Mallory-Weiss syndrome is characterized by acute upper gastrointestinal bleeding caused by mucous membrane lacerations at the gastroesophageal junction; lacerations may also extend above and/or below the junction. These lacerations are often caused by forceful vomiting in patients with gastric mucosal injury, usually related to heavy alcohol use. Patients typically present with a history of epigastric pain and hematemesis. Patients with severe bleeding may be hemodynamically unstable and, therefore, immediate hemodynamic support (e.g., IV fluid resuscitation and/or blood transfusion) may be necessary. EGD is used in both the diagnosis of Mallory-Weiss syndrome and its treatment, as it may involve simultaneous hemostasis. If EGD is unsuccessful, angiography may be considered; surgery is rarely required. Pharmacological treatment (e.g., antiemetic therapy, acid suppression) should be initiated in all patients with Mallory-Weiss syndrome; further treatment is often not required in patients without active bleeding.
- Mechanism: a sudden and severe rise in the esophageal intraluminal pressure results in tearing of the esophageal mucous membrane, as well as the submucosal arteries and veins
- Precipitating factors
- Predisposing conditions
Suspect Mallory-Weiss syndrome in patients with upper GI bleeding and a history of precipitating factors or predisposing conditions; see “Etiology.”
- Follow a .
- Confirm the diagnosis.
Blood loss may initially be concealed because of the large volume of the GI tract.
Initial studies 
- CBC: may reveal anemia and/or thrombocytopenia
- Coagulation studies: may reveal coagulopathy (see also “Laboratory findings in bleeding disorders”)
- BMP: may show ↑ BUN:creatinine ratio
- Pretransfusion testing: blood typing and crossmatching
- Cardiac enzymes and bedside ECG: to rule out acute coronary syndrome
- Should be performed in all patients to confirm the diagnosis
- The need for urgent evaluation will depend on the severity of the bleeding; see “ .”
- Typical findings
MaLLory-Weiss: Longitudinal Lacerations
There are no specific guidelines for the management of Mallory-Weiss syndrome; recommendations are based on guidelines for the management of. 
Start , potentially including:
- and correction of
- Empiric medical therapy for GI bleeding
- Start pharmacological therapy: to control precipitating factors and predisposing conditions (e.g., nausea and/or vomiting)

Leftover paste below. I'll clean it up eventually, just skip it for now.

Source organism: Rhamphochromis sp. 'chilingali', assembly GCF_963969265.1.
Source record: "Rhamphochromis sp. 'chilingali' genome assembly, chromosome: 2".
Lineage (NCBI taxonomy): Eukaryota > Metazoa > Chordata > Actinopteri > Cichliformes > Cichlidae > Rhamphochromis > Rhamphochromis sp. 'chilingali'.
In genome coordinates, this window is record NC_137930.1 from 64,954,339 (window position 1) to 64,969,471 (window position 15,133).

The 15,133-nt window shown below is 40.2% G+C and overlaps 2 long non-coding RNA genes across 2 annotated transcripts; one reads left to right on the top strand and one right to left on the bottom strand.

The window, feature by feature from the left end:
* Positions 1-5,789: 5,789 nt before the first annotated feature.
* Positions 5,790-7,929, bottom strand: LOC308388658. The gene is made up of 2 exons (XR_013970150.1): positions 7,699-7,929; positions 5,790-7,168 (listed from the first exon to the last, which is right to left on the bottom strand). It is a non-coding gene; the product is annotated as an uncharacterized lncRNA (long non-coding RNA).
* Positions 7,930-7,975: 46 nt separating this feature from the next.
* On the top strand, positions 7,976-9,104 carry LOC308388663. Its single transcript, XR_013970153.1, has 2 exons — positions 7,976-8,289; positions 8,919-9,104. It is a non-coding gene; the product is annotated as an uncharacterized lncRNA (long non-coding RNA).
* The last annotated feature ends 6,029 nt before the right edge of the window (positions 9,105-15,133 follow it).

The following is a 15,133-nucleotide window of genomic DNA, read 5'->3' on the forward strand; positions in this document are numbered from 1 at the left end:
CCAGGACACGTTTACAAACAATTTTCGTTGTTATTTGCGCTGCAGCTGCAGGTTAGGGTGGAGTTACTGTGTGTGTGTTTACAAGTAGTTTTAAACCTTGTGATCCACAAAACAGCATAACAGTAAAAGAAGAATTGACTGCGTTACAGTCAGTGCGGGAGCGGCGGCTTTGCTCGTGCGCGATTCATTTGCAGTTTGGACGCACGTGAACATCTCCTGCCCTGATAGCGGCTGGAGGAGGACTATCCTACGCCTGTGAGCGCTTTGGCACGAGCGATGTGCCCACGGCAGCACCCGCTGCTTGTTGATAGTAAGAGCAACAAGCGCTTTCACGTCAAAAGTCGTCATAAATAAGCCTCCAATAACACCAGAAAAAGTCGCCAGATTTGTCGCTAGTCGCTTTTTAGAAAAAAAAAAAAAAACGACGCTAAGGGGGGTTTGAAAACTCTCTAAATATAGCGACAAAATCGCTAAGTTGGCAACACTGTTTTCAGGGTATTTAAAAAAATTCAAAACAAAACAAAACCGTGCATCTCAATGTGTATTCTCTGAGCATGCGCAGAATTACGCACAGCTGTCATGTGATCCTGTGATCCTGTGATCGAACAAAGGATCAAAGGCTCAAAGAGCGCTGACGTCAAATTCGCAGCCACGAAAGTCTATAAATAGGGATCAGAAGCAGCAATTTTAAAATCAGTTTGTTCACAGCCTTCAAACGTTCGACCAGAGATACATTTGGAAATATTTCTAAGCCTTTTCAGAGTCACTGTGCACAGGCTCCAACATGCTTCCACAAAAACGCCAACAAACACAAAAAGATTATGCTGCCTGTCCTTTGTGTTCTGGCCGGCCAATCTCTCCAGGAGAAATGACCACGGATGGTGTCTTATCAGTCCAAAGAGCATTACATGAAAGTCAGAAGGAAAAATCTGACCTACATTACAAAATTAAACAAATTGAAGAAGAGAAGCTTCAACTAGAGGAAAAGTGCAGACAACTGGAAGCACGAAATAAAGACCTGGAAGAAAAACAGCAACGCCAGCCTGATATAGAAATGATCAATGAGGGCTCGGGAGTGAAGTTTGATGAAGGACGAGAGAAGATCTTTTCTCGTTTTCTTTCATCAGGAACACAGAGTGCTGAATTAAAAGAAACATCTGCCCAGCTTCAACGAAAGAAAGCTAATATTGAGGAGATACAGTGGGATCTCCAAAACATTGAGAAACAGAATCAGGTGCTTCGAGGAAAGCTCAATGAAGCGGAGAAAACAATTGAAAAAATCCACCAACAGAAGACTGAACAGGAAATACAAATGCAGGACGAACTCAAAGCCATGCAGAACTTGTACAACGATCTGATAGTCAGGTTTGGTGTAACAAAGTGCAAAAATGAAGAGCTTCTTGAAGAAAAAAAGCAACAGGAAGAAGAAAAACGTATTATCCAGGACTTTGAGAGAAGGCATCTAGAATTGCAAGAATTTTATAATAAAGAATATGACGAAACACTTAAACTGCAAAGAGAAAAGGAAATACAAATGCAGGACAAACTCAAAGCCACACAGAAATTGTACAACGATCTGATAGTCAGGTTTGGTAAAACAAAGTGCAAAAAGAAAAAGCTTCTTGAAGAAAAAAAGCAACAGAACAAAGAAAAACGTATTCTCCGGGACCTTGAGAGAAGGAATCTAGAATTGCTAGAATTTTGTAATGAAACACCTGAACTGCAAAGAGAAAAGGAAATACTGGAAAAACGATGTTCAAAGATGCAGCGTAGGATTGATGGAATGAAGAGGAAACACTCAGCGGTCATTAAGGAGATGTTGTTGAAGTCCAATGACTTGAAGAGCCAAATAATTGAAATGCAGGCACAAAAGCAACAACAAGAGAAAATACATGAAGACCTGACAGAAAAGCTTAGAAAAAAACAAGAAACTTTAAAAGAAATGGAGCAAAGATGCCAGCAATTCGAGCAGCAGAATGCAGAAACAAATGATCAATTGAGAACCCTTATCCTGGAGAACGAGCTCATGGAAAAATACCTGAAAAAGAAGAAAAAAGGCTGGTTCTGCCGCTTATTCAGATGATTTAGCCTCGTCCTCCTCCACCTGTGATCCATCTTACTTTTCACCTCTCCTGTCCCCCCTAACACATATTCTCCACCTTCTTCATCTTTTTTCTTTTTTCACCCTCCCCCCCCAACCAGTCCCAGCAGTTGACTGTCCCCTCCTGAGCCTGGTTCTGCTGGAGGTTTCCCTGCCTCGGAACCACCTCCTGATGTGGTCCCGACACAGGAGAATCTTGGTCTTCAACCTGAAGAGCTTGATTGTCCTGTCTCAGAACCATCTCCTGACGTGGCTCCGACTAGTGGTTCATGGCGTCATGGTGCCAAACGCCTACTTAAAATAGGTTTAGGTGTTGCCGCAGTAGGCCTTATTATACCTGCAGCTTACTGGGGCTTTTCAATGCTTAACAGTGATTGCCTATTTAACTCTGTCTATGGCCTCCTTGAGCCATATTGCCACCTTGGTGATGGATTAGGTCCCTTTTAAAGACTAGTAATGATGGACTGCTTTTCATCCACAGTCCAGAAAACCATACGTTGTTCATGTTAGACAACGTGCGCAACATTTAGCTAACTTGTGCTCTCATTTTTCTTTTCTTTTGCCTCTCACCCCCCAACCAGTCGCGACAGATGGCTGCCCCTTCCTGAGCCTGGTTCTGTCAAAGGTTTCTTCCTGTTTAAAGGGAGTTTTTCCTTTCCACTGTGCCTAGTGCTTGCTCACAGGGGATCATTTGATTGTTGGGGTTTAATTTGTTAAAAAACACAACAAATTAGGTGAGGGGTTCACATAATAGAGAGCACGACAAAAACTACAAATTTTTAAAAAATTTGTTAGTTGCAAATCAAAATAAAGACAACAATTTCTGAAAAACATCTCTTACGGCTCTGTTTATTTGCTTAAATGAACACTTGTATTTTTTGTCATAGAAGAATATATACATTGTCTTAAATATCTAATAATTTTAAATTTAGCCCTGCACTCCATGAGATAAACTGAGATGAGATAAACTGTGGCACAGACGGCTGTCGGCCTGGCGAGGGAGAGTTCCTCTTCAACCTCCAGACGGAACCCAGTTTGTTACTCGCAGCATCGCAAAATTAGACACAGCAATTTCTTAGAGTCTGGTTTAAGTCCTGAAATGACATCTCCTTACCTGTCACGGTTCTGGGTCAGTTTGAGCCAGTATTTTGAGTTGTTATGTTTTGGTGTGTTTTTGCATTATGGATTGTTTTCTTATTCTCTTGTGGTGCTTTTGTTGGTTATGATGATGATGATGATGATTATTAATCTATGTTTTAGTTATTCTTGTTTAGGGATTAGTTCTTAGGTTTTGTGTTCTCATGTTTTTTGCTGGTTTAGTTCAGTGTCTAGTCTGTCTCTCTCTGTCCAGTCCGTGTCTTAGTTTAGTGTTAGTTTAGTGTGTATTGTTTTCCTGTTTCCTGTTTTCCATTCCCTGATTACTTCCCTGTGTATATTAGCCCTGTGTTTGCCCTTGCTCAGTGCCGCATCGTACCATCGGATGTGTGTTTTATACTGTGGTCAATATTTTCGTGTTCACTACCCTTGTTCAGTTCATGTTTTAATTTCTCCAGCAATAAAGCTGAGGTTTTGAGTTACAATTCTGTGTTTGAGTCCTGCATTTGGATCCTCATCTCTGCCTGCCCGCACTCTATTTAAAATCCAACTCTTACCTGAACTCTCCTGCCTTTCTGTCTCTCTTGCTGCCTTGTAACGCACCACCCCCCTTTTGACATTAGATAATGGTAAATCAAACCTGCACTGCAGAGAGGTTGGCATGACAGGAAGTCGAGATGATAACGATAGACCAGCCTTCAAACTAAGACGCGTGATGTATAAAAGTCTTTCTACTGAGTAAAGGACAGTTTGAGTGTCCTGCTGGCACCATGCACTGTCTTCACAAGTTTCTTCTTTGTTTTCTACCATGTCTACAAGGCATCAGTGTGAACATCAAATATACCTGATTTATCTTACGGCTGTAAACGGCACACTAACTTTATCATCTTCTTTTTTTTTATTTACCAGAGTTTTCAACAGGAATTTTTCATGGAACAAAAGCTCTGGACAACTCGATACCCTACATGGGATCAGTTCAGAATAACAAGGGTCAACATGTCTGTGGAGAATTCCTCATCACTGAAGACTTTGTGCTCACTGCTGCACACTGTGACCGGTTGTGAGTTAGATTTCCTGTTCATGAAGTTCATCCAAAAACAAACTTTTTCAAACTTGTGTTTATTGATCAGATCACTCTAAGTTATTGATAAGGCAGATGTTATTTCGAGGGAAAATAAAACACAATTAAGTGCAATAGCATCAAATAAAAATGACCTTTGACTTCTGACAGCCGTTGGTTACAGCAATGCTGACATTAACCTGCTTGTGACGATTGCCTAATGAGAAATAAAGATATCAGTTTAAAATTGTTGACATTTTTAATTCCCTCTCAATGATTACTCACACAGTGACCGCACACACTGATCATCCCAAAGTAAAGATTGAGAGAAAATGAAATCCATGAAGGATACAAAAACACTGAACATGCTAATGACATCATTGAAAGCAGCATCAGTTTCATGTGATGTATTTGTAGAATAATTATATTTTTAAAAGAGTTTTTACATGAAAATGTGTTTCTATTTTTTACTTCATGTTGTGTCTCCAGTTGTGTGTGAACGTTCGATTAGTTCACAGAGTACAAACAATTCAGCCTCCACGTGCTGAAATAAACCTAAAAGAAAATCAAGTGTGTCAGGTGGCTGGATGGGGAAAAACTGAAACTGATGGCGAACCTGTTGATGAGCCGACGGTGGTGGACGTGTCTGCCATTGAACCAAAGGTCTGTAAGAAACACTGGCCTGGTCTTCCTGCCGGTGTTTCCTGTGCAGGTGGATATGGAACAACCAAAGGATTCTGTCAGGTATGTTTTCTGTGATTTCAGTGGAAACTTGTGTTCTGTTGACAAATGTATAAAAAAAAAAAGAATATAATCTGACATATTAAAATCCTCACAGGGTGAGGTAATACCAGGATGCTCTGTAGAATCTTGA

Evaluate the need for interventional therapy.
- In patients without active bleeding, noninterventional management is often sufficient.
- Consult specialists early (e.g., gastroenterology, interventional radiology )
- Treat the underlying condition: e.g., counseling on alcohol use disorder , treatment of
The use of large volumes of IV fluid during resuscitation in patients with ongoing bleeding increases the risk of dilutional coagulopathy, which can worsen the hemorrhage. Consider blood products early.
Pharmacological treatment 
The goal is to promote mucosal recovery.
IV PPI therapy: e.g., esomeprazole or high-dose esomeprazole (off label) 
- Consider prior to EGD as part of .
- Consider continuation for 72 hours after endoscopy in patients at high risk for rebleeding.
- Oral PPI therapy (e.g., omeprazole or pantoprazole )
- IV PPI therapy: e.g., esomeprazole or high-dose esomeprazole (off label) 
- : Consider for life-threatening bleeding.
- Antiemetic therapy (e.g., ondansetron, promethazine): Consider in patients with nausea, retching, and/or vomiting.
Initiation of pharmacological therapy should not delay endoscopy.
Endoscopic treatment 
- Indication: first-line treatment for actively bleeding Mallory-Weiss tears
- Techniques 
Angiographic treatment 
Surgical treatment 
- Indication: only considered if EGD and angiographic treatment are unsuccessful and bleeding is ongoing
- Technique: surgical ligation of bleeding vessels
- ABCDE survey
- IV access
- Immediate hemodynamic support
- Acid suppression with IV PPI therapy
- Consider anticoagulant reversal.
- Antiemetic therapy for patients with nausea and/or vomiting
- Initial studies
- Gastroenterology consult for EGD
- Interventional radiology consult for angiography (if EGD is unsuccessful or unavailable)
- General surgery consult (if there is still active bleeding after EGD and angiography)
- Serial CBC; monitoring for signs of bleeding
- Continuous pulse oximetry, frequent blood pressure measurement
- ICU admission for hemodynamically unstable patients
- Alcohol cessation counseling (if applicable)